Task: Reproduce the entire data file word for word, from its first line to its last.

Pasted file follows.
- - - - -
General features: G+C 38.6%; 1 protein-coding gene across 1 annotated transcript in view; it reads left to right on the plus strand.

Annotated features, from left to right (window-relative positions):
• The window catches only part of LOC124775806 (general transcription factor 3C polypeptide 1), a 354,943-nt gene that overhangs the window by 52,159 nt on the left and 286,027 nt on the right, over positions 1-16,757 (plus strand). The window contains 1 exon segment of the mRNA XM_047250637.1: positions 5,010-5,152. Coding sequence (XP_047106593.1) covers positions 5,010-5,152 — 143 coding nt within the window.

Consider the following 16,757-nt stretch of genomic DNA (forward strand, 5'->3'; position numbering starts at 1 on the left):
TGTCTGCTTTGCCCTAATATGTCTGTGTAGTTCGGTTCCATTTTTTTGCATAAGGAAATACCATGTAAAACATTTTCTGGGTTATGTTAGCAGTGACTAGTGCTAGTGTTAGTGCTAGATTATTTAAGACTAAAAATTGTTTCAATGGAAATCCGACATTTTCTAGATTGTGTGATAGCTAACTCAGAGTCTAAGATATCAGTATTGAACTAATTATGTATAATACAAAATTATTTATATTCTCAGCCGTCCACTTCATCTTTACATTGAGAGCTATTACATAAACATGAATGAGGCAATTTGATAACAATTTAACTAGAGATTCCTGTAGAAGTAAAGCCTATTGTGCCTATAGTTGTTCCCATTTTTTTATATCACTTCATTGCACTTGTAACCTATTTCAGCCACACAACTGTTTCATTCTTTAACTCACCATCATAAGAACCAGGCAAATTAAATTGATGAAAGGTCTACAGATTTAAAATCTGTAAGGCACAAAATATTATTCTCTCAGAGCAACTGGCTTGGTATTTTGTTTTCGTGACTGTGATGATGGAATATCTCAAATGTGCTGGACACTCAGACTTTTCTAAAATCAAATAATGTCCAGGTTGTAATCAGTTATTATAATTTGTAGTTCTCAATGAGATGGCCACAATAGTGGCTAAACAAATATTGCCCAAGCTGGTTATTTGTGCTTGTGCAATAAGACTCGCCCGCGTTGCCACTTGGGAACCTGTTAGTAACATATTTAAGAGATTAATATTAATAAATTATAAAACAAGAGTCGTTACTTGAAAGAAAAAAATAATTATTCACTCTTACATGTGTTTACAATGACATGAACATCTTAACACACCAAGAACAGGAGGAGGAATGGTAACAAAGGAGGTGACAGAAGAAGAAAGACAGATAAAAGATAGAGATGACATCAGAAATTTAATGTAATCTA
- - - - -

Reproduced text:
General features: G+C 38.6%; 1 protein-coding gene across 1 annotated transcript in view; it reads left to right on the plus strand.

Annotated features, from left to right (window-relative positions):
• The window catches only part of LOC124775806 (general transcription factor 3C polypeptide 1), a 354,943-nt gene that overhangs the window by 52,159 nt on the left and 286,027 nt on the right, over positions 1-16,757 (plus strand). The window contains 1 exon segment of the mRNA XM_047250637.1: positions 5,010-5,152. Coding sequence (XP_047106593.1) covers positions 5,010-5,152 — 143 coding nt within the window.

Consider the following 16,757-nt stretch of genomic DNA (forward strand, 5'->3'; position numbering starts at 1 on the left):
TGTCTGCTTTGCCCTAATATGTCTGTGTAGTTCGGTTCCATTTTTTTGCATAAGGAAATACCATGTAAAACATTTTCTGGGTTATGTTAGCAGTGACTAGTGCTAGTGTTAGTGCTAGATTATTTAAGACTAAAAATTGTTTCAATGGAAATCCGACATTTTCTAGATTGTGTGATAGCTAACTCAGAGTCTAAGATATCAGTATTGAACTAATTATGTATAATACAAAATTATTTATATTCTCAGCCGTCCACTTCATCTTTACATTGAGAGCTATTACATAAACATGAATGAGGCAATTTGATAACAATTTAACTAGAGATTCCTGTAGAAGTAAAGCCTATTGTGCCTATAGTTGTTCCCATTTTTTTATATCACTTCATTGCACTTGTAACCTATTTCAGCCACACAACTGTTTCATTCTTTAACTCACCATCATAAGAACCAGGCAAATTAAATTGATGAAAGGTCTACAGATTTAAAATCTGTAAGGCACAAAATATTATTCTCTCAGAGCAACTGGCTTGGTATTTTGTTTTCGTGACTGTGATGATGGAATATCTCAAATGTGCTGGACACTCAGACTTTTCTAAAATCAAATAATGTCCAGGTTGTAATCAGTTATTATAATTTGTAGTTCTCAATGAGATGGCCACAATAGTGGCTAAACAAATATTGCCCAAGCTGGTTATTTGTGCTTGTGCAATAAGACTCGCCCGCGTTGCCACTTGGGAACCTGTTAGTAACATATTTAAGAGATTAATATTAATAAATTATAAAACAAGAGTCGTTACTTGAAAGAAAAAAATAATTATTCACTCTTACATGTGTTTACAATGACATGAACATCTTAACACACCAAGAACAGGAGGAGGAATGGTAACAAAGGAGGTGACAGAAGAAGAAAGACAGATAAAAGATAGAGATGACATCAGAAATTTAATGTAATCTA